Ann Hermes / The Christian Science Monitor
You don't have to be rich to put a dent in global poverty. You just need to cut back on little luxuries (a meal out here, a cinnamon dolce latte there) and steer savings to where a dollar goes a long way.
That's a motivating concept for Ryan Scott McDonnell, a 29-year-old evangelical Christian who heads up the Boston Faith & Justice Network, a Christian antipoverty group.
Time and again, he's seen the principle work when a dozen Christians form a group and rethink their spending habits. Using his organization's Lazarus at the Gate curriculum, they are reminded of how a rich man didn't help when poor Lazarus knocked. Within weeks, they're sending thousands of dollars abroad to help the poor.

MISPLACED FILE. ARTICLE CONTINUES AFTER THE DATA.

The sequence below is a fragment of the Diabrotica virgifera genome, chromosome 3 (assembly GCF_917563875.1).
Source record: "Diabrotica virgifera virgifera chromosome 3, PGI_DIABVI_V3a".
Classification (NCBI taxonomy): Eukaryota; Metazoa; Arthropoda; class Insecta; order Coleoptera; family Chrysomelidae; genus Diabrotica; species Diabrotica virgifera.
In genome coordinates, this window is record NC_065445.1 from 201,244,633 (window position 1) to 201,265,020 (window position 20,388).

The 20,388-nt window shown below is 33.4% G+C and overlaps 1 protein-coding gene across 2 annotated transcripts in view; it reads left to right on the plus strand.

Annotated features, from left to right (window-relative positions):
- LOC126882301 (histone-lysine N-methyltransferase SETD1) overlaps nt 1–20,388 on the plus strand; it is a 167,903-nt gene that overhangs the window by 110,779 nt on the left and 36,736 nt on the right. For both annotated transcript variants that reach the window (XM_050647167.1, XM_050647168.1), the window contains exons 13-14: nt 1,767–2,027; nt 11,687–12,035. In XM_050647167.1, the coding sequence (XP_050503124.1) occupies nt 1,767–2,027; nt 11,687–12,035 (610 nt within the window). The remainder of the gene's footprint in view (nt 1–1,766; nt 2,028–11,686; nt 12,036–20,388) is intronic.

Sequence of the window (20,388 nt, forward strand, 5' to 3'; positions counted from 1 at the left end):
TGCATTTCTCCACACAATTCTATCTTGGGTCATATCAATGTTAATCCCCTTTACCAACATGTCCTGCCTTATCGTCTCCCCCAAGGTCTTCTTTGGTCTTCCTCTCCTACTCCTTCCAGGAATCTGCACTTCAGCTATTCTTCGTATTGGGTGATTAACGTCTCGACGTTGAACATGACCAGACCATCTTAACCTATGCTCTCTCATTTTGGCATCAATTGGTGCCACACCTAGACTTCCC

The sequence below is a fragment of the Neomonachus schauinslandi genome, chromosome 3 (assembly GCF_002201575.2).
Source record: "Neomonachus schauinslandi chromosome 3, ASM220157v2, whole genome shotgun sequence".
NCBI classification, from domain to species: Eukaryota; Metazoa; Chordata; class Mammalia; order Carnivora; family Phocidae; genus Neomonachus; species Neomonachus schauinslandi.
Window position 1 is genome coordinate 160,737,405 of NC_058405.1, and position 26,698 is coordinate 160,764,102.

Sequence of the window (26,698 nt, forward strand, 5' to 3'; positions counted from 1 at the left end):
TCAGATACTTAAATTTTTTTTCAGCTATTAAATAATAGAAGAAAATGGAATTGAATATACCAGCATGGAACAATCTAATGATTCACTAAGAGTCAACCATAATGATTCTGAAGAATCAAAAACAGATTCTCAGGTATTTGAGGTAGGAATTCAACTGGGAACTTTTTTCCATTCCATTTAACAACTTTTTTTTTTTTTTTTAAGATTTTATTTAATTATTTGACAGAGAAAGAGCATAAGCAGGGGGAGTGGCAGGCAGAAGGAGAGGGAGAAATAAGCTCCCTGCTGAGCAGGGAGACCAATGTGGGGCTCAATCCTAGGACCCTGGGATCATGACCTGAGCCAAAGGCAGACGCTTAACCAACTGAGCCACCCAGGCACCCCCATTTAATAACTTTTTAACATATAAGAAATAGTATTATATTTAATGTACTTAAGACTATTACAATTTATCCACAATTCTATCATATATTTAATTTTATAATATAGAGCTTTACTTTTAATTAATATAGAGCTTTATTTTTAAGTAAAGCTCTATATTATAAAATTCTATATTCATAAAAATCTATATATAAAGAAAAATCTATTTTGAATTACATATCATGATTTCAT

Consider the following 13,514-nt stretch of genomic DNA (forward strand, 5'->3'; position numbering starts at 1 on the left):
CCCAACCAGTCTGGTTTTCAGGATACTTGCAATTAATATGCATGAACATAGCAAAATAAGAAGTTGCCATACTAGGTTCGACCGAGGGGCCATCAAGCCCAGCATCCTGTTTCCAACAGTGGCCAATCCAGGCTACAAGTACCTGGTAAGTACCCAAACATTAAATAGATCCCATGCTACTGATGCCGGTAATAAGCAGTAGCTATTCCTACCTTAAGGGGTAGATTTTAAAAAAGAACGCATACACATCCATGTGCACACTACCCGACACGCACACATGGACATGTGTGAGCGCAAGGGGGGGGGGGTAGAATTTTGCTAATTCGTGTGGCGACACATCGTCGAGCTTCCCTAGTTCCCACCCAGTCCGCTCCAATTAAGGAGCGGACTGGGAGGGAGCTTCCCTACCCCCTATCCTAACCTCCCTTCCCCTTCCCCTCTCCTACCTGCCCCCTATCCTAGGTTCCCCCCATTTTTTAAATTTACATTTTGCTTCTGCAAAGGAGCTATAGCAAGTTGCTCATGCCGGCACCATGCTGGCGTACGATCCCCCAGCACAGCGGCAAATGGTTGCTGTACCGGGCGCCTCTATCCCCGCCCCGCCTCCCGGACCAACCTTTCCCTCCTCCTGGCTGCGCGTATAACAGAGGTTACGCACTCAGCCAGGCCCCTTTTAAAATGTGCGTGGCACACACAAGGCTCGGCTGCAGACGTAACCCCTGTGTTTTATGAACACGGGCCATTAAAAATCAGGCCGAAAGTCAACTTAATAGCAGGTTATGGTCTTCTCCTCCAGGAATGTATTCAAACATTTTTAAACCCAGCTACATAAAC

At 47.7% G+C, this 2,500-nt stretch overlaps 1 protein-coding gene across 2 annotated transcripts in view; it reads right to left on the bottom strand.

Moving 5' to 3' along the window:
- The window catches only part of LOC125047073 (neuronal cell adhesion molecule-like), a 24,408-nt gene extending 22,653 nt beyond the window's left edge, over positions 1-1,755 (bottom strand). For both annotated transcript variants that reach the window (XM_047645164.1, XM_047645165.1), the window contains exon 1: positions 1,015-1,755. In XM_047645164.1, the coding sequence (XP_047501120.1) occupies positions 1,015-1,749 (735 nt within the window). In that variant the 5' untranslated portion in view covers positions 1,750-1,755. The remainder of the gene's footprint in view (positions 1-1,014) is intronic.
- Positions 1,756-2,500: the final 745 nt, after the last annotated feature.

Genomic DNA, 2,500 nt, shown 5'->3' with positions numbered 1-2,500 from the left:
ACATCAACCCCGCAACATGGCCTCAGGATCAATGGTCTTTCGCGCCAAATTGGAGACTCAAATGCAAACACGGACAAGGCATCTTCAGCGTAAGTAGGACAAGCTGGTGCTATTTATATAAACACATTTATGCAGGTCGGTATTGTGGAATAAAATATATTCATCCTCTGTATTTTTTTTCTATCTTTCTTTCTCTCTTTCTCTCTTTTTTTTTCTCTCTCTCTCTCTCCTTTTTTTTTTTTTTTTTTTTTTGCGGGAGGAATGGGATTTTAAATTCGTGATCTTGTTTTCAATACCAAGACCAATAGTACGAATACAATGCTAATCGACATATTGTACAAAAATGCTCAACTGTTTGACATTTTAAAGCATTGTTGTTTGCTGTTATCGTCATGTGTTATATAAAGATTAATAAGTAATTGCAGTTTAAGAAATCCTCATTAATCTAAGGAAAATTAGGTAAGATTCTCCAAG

"In the story of Lazarus at the gate, the rich man goes to hell not because of what he did but because of what he failed to do," Mr. McDonnell says. "In the midst of a lot of information about global poverty, we're missing the opportunity to actively love our neighbor through small shifts in our lifestyles."
Americans are often surprised what a few dollars can do overseas. Earlier this year, McDonnell led a church group of 13 young adults who had saved $1,800 over eight weeks, which would be enough to pay more than six months' wages for a prostitution outreach worker in Manila.
"Knowing that you are having an impact," McDonnell says, "provides a lot more satisfaction, happiness, even joy than the momentary, elusive pleasures that come with getting a new whatever."
– G. Jeffrey MacDonald
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